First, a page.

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The Awesome Synchronous Fireflies of Congaree National Park (2024)

| Updated Mar 14, 2024

It's an amazing sight that happens every May: a mystery of nature known as the synchronous fireflies display in the Congaree National Park in South Carolina…

Each year, the fireflies somehow coordinate their blinking to turn on and their lights at precisely the same time. Thousands upon thousands of synchronous fireflies doing their thing in unison.

It's unlike anything you've ever seen before.

To see it, however, requires some planning. To protect the firefly habitat from overcrowding and to provide optimum visitor experience, tickets are required to enter the park during the event. Tickets are distributed through a lottery system.

Here's everything you need to know for a chance to see this incredible natural phenomenon…

When Is the Synchronous Fireflies Event at Congaree 2024?

The 2024 Synchronous Fireflies Viewing Event will take place May 16-25. To protect the fireflies and allow park staff and volunteers to prepare for the event, certain park areas will be closed to all visitors at 4:30 p.m. daily, May 16-25.

During this period, the following areas will be closed:

  • The Harry Hampton Visitor Center, boardwalk, and frontcountry hiking trails.
  • Bannister Bridge Canoe Launch.
  • Cedar Creek between Bannister Bridge and South Cedar Creek Canoe Launch.
  • Longleaf and Bluff Campgrounds

Plus, no backcountry camping permits will be issued during the period of the viewing event.

How Do You Get Tickets to the Congaree Synchronous Fireflies Event?

First off, set a reminder for April 4th on your calendar. That's when the ticket lottery kicks off at 10:00 a.m. EDT, and you'll have exactly one week until April 10th to throw your hat in the ring. Apply through the online lottery page. Entries are limited to one per household!

There's a $1 non-refundable fee to enter the lottery (pretty standard for these things). If you're one of the lucky ones chosen, there's an additional $24 event fee, making your total investment $25.

Not too shabby for a magical night under the stars, right?

Now, the event's super exclusive—only 145 passes are available for each night, ensuring that both the fireflies and visitors get the best experience. You'll know by April 16th whether you've got a pass or not.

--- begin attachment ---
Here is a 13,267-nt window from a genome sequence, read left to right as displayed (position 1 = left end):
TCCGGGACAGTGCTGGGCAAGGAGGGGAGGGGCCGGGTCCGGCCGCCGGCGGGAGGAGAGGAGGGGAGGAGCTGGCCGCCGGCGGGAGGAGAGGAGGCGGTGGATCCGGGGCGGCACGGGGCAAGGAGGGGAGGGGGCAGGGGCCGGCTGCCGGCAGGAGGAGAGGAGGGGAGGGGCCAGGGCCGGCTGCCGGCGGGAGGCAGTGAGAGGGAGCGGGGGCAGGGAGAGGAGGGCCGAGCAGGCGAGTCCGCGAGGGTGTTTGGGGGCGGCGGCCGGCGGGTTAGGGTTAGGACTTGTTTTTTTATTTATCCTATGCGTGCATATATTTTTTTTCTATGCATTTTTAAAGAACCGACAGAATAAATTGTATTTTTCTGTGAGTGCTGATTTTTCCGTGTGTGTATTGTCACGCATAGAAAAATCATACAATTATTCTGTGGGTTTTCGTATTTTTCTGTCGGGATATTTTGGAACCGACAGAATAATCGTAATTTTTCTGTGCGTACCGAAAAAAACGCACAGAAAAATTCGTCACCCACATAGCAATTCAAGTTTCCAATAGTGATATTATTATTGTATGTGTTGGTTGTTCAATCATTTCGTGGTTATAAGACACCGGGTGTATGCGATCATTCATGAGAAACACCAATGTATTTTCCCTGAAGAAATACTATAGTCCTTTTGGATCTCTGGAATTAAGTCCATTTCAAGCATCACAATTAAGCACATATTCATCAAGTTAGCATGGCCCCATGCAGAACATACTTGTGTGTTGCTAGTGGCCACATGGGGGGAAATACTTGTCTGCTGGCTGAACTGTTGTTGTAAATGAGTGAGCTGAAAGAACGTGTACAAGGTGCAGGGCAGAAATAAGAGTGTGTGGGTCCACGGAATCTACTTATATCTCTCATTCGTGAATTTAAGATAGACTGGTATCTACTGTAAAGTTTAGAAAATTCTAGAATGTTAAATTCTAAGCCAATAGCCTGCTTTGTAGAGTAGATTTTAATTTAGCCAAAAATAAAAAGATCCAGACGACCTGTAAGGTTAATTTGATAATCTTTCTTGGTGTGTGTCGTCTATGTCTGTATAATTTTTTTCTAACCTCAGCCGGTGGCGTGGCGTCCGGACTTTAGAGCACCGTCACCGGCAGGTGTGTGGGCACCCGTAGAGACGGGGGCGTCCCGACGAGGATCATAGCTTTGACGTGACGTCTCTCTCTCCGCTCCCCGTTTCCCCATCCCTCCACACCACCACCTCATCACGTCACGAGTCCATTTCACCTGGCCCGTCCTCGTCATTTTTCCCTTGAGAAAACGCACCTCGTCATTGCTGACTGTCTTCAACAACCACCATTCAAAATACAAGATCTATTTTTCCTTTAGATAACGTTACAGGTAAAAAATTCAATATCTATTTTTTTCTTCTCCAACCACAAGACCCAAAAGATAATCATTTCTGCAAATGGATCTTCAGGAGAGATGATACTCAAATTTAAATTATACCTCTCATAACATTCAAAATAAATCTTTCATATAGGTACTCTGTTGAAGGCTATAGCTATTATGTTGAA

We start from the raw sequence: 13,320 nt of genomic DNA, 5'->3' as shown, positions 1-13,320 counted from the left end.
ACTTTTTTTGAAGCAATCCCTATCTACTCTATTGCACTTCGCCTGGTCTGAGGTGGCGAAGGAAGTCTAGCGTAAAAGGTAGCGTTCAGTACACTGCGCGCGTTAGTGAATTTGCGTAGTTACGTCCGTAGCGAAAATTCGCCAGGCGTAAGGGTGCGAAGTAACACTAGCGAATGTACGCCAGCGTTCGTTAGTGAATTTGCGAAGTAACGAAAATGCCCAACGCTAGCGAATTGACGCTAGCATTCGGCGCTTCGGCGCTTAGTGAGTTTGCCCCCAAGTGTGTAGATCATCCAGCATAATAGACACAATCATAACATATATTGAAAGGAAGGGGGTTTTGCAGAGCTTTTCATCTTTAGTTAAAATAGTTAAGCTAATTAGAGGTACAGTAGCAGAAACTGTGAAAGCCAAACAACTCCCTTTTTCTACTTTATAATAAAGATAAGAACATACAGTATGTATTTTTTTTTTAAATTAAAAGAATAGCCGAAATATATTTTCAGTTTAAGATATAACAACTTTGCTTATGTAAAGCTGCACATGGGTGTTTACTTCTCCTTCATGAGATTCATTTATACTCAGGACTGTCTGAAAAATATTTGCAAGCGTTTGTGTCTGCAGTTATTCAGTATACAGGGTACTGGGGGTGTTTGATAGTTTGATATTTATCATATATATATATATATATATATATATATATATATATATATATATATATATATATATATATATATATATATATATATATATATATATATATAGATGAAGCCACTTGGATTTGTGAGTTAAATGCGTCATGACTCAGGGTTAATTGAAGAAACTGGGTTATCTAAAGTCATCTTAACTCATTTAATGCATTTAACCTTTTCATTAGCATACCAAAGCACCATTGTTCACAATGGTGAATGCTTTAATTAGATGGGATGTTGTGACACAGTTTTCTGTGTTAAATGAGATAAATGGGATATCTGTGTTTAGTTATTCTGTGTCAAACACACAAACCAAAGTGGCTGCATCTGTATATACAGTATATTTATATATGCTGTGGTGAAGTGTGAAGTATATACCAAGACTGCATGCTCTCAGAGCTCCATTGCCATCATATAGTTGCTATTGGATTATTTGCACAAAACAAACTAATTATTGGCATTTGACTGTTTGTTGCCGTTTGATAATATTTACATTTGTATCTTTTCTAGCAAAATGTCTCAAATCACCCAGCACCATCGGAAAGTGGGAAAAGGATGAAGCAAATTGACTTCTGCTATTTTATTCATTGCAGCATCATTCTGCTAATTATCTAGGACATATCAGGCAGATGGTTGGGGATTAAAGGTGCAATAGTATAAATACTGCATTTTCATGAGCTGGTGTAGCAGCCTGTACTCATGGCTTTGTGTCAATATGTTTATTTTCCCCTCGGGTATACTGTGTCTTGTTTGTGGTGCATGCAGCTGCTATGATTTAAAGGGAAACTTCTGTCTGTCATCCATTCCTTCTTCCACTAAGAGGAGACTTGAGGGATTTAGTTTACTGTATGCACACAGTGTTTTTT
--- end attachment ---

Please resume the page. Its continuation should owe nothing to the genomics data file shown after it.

How Many People Is the Pass Good For If You Win the Lottery?

Got a pass? Awesome! The pass allows one passenger vehicle with up to 8 people (up to 2 axles and that fits in a standard parking space) entry. During the event, vehicles such as RVs, vehicles with trailers, large passenger vans, buses or mini-buses, will not be admitted.

Just remember, the pass is for a specific date, can't be transferred, and once used, that's it.

As for event night, gates open at 7:00 p.m. and close sharp at 8:30. Don't be late, or you'll miss out on the show!

How Long Is the Synchronous Fireflies Event in Congaree?

Every year for approximately two weeks between mid-May and mid-June visitors to the synchronous fireflies festival at Congaree National Park can experience an awe-inspiring display of synchronous flashing while the fireflies search for a mate.

Congaree National park is one of a handful of locations in North America where one can experience the phenomenon of synchronous fireflies.

You can see the synchronous fireflies at Congaree National Park
You can see the synchronous fireflies at Congaree National Park

Be Prepared for Mosquitos

Unfortunately, Congaree is well-known for another insect that certainly isn't as appealing as fireflies. Yep, mosquitos. So much so that they even have a Mosquito Meter above the entrance to the national park visitor center.

The Awesome Synchronous Fireflies of Congaree National Park (2024) 1

The Mosquito Meter has a half-circle dial with an arrow that points to numbers 1-6.

The lowest in its range reads ‘all clear,’ the midpoint reads ‘severe,’ and at the top of the scale reads ‘war zone.’  

Visitors laugh at the meter but a ranger told us, “It’s no joke.  Lots of folks call us up and ask what the meter says before they come out here.”  

So, prepare to ward off mosquitos while enjoying the fireflies and while camping nearby. Be sure to check out the Best Mosquito Repellent Device for Camping (7 Options).

What Else To Do at Congaree National Park

A boardwalk lets you go deep into synchronous fireflies territory at the park